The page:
Post Office FAQs: What is Certified Mail, Exactly?

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Since it was first established in 1775, organizations, businesses and individuals across the US have relied on the US mail service to send and receive items in a secure manner. 

And, even in the face of many technological innovations, we all still rely on the United States Postal System (USPS) every day. In 2018 alone, the USPS delivered 146.4 billion pieces of mail. 

As a way to provide extra delivery assurance for important mail items, USPS began offering Certified Mail as an additional mailing option in 1955

But what is Certified Mail? Here we explain everything you need to know to ensure you get the best out of this service. 

What Is Certified Mail?

Certified Mail is one of many domestic mail services available in the United States. USPS allot a unique tracking number to each item sent via Certified Mail so the sender can trace it throughout the delivery process. 

With the Certified Mail USPS service, the recipient must sign for items received. This serves as a way to confirm delivery.

If the sender has requested it, they will also receive a receipt to confirm delivery. This receipt is legally-recognized as proof of postage.

One thing the Certified Mail service doesn’t guarantee is when the sent item will arrive. But it’s possible to purchase the Certified Mail service for First-Class Mail, First-Class Package Service or Priority Mail. As such, these different services determine how long the certified letter or package will take to reach the recipient.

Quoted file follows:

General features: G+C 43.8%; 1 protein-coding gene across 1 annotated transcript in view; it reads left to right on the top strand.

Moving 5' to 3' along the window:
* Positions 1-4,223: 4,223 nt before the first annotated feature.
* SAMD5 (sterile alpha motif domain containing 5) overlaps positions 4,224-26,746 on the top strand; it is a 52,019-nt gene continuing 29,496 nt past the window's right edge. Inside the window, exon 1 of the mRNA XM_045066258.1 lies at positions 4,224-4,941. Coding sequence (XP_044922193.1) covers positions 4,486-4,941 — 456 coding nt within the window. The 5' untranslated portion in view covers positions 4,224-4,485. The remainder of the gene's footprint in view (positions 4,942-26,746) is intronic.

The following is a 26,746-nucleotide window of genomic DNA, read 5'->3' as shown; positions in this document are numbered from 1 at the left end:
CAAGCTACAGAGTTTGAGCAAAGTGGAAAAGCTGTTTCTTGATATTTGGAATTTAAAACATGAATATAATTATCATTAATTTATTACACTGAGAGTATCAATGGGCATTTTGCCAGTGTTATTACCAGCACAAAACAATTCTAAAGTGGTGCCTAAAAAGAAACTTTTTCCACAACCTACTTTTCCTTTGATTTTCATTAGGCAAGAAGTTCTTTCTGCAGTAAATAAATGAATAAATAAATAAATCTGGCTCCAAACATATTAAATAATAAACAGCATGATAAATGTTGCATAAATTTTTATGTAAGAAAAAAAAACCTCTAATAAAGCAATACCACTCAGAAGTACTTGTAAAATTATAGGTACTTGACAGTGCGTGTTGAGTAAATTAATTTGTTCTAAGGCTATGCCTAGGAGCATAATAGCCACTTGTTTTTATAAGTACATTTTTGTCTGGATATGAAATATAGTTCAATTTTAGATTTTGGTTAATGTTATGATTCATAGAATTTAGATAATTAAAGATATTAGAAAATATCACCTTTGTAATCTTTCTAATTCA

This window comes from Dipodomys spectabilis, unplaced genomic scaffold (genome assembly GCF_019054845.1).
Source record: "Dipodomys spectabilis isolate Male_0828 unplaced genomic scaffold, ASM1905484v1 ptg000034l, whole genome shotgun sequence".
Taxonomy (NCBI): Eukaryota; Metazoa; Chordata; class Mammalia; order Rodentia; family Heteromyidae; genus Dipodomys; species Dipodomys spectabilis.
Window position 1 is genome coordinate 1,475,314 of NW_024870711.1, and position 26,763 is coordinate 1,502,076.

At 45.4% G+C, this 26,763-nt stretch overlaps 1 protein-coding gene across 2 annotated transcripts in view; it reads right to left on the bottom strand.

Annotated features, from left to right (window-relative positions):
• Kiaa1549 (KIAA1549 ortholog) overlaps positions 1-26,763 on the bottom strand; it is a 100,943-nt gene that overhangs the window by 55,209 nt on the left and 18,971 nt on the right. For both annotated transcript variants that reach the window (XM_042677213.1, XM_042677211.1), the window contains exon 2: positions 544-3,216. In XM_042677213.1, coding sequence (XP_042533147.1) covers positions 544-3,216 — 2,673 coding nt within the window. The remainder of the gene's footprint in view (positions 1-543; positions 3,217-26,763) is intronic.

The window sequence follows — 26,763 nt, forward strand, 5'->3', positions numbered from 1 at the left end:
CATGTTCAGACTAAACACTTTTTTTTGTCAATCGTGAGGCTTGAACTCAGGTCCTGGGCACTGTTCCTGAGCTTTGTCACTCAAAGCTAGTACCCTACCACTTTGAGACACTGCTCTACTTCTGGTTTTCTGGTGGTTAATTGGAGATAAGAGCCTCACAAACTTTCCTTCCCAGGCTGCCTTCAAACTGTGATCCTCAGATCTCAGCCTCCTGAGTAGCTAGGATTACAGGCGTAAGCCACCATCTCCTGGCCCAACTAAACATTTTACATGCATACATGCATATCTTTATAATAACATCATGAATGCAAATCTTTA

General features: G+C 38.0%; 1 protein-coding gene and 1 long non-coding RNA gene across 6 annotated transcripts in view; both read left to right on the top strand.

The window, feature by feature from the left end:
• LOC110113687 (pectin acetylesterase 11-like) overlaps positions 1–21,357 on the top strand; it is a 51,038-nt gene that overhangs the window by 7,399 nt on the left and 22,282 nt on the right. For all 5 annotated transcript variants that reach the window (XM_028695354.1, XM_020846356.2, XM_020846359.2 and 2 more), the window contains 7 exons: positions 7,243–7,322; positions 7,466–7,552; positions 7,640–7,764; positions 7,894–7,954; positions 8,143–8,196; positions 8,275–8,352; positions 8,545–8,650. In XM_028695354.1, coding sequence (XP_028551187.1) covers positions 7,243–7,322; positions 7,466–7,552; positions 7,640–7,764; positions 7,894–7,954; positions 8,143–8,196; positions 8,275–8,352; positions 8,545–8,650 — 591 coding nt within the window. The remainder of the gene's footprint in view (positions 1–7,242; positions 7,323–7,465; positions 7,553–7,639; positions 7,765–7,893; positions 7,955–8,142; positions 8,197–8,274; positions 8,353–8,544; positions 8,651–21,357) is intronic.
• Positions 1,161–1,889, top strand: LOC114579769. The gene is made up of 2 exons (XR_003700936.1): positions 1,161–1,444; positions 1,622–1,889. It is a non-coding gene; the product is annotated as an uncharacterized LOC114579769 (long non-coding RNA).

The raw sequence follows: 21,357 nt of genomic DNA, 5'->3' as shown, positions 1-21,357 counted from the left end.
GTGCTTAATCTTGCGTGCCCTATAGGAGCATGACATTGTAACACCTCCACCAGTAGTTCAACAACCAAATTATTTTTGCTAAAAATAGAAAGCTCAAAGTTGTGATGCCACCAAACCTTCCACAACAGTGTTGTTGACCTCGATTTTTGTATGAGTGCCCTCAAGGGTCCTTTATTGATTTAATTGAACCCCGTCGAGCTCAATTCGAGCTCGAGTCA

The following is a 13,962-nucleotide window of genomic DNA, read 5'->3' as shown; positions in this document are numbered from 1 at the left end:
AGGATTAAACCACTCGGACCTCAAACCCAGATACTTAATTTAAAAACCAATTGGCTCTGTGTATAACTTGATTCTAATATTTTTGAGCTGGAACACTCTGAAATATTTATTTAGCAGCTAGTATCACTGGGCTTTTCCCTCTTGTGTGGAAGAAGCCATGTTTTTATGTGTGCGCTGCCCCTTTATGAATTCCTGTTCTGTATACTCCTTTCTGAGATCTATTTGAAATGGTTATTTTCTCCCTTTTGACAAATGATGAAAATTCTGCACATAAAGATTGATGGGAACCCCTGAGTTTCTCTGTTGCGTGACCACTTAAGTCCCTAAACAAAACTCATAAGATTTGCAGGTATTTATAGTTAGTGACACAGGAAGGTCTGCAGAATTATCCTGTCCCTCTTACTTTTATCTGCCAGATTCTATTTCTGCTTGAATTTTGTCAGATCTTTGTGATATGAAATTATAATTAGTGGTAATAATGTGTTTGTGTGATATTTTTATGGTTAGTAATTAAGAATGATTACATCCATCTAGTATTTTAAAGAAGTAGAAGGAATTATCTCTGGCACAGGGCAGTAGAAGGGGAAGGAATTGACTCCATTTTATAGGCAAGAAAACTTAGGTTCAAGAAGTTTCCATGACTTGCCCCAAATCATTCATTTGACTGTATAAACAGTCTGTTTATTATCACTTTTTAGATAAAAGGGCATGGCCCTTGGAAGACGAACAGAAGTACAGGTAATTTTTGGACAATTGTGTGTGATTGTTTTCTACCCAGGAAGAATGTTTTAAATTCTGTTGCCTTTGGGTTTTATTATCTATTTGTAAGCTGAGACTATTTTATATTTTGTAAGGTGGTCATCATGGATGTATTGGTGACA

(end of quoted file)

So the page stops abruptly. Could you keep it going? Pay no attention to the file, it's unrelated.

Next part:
And, while you can insure items sent via the USPS Registered Mail service, you cannot add insurance to Certified Mail. 

How Does Certified Mail Work?

USPS first scan each and every certified letter or package when it is accepted into the mail stream at the post office. The sent item is then tracked continuously as it makes its way through the various USPS mail sorting and automated processing centers. 

Finally, the postal worker responsible for delivering your item must scan and track the recipient’s signature, as required upon delivery.

Once the recipient receives and signs for the item, the recipient’s signature stays on file for two years as proof of delivery. 

Do You Have to Sign for Certified Mail?

In a word, yes. If there’s no one at home to accept or sign for an item delivered by Certified Mail, the postal worker responsible cannot deliver it.

If you are the recipient and refuse to sign for the item then the postal worker cannot give it to you.

Even if the sender has not requested a Return Receipt Signature, the Certified Mail service requires signed proof that the postal worker responsible delivered the mail item.

And, if the item is not delivered and no one picks the letter up from the local post office, USPS will return the mail item to the sender. 

The Different Certified Mail Delivery Options

The various Certified Mail options allow the sender to select whether they want to receive a delivery receipt or not. They can restrict who is able to accept the item.